DiL does mercantilism, a centuries-old system that promotes state-sponsored monopolies and protectionism, guaranteeing special favors for the politically astute and/or connected and in the process putting the producer almost always first, the consumer second, said Adam Smith. Mercantilism = corporate welfare, as Oak Parker Kathryn Jonas argued in a 6/20/06 letter
to the OP Wed. Journal, if in not so many words, her target being TIF (tax increment financing) money paid to woo Trader Joe's/Whiteco at Harlem & Ontario. This stuff never pays off, says DiL.
WE LOVE NONSENSE
: Oak Park School District 97 Superintendent Constance Collins's pants are on fire. She told Oak Leaves
that inner-city schools have trouble attracting good teachers not only for salary considerations but also because the buildings are old in districts without "funds to keep the buildings up," adding "community issues that spill over into the schools" as another reason.
That's diplomacy of a high order. "Community issues" indeed, as term for an excess of wild kids unwilling to learn and for all practical purposes incapable, plus too many parents who can't or won't do anything about it. Such students come from demoralized neighborhoods where upkeep of buildings is as much a result as a cause of demoralization.
So she's a liar? Sure, in the sense that governments lie all the time, to save jobs and not exacerbate the overall situation. It's the rare public official who risks either. For that matter, we the public don't like public officials outspoken, or not enough of us do enough of the time. If you can fool only some of the people some of the time, as Lincoln said more or less, you can talk to them straight about as much.
SAVING MAPLE AVENUE: Some OP trustees feel exaggerated responsibility and ability. 400 N. Maple-dwellers (objecting to a new condo building) and the developer can be part of a win-win situation, says Trustee Milstein. We can achieve that, he says, clinging gamely to his notion of making everybody happy, rejecting Trustee Marsey's caution about limitations in the matter, in view of this or any developer-businessman's being unlikely to drop his profitable, legal plans or, as Milstein suggested improbably, exchange them for another proposed by the village.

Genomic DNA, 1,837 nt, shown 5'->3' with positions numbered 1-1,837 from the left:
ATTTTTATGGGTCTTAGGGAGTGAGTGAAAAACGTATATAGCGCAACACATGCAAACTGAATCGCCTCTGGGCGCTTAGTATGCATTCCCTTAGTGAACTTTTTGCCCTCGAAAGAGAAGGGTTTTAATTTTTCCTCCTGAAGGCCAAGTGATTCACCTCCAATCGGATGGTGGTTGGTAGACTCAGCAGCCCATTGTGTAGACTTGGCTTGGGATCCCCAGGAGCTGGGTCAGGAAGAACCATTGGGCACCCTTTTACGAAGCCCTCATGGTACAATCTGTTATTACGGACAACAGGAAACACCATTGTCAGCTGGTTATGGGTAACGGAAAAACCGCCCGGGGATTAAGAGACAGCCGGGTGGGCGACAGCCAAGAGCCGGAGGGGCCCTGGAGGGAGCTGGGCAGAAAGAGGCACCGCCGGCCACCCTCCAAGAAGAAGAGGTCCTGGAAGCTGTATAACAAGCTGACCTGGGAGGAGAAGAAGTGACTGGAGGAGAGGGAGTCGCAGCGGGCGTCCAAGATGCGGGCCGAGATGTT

Trustee Brock feels responsible too but is less specific than Milstein (who is none too specific, at that), mostly expressing a generalized discontent about various things (and often requesting explanation from staff while the other trustees wait patiently). Trustee Brady offers her own cautionary comment, but Milstein concedes nothing. He gets the last word, which seems very important to him.
He is the guy who won't be ignored, grimly holding on while now and then offering a humor-free chuckle. In this case he is clearly prepared to pay the developer not to develop, all for the sake of rescuing a group of residents from entrepreneurship.
CASE OF THE MISSING CHASUBLE: Fr. John at St. Edmund on Friday 7/21/06 said mass in alb and stole, as if he were blessing a new car or baby. What's going on here? Did the sacristan cop the chasuble, the overgarment (vestment) -- whether flowing Gothic or sandwich-board Roman, once de rigeur but maybe now gone the way of head-covered female worshipers and the altar rail? I doubt that. So why did Fr. John do the honors this day without one?